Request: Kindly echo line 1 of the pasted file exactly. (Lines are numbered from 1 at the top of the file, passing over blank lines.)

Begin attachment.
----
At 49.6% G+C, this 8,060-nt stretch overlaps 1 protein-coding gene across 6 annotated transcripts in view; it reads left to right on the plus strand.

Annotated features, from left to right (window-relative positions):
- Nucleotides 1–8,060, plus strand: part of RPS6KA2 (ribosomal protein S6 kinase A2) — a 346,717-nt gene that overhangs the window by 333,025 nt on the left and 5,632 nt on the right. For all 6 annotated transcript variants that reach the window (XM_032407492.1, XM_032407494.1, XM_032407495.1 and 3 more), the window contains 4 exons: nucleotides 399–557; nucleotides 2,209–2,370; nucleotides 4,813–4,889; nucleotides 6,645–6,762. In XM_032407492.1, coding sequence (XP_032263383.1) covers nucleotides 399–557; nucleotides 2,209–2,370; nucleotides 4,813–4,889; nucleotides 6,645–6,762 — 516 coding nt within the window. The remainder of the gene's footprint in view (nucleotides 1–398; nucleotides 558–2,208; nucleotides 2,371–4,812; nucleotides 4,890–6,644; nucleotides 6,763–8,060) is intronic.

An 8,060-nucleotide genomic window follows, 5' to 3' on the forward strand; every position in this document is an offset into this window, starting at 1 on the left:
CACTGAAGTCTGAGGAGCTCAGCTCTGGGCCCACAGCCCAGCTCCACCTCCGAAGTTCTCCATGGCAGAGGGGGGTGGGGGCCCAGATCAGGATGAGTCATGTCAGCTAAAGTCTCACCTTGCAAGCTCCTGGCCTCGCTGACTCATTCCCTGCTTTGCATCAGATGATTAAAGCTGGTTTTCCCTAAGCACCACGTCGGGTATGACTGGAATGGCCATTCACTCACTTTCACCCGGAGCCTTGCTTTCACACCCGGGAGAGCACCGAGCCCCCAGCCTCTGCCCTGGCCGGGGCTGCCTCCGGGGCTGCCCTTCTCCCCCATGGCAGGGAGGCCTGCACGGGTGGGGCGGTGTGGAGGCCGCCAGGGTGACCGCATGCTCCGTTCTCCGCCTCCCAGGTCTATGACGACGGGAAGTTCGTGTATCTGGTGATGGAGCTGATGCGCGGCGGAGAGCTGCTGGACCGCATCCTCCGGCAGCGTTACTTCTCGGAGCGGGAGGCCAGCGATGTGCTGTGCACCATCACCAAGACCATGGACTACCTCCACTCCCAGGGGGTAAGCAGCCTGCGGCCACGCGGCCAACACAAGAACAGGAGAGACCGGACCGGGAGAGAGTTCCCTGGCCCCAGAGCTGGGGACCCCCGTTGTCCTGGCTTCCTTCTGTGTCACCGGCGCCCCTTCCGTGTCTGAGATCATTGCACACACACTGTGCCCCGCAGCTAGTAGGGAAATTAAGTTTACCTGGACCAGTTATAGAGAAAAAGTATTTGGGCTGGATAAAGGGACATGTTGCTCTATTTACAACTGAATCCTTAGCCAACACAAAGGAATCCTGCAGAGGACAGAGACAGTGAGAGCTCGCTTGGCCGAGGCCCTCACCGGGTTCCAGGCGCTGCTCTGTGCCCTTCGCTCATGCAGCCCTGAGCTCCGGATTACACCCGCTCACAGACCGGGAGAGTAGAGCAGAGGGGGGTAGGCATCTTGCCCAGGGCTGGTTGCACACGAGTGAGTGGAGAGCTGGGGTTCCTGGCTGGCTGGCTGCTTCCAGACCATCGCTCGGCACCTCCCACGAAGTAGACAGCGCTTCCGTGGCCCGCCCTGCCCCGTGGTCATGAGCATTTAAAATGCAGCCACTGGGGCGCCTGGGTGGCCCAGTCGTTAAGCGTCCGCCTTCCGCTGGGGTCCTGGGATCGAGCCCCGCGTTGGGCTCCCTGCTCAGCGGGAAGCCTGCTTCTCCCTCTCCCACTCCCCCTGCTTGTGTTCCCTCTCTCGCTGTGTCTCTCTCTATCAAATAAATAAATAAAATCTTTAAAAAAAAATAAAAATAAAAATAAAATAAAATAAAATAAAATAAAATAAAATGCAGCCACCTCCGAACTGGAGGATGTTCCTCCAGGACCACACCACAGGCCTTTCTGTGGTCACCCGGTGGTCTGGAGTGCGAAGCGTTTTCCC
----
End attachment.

At 49.6% G+C, this 8,060-nt stretch overlaps 1 protein-coding gene across 6 annotated transcripts in view; it reads left to right on the plus strand.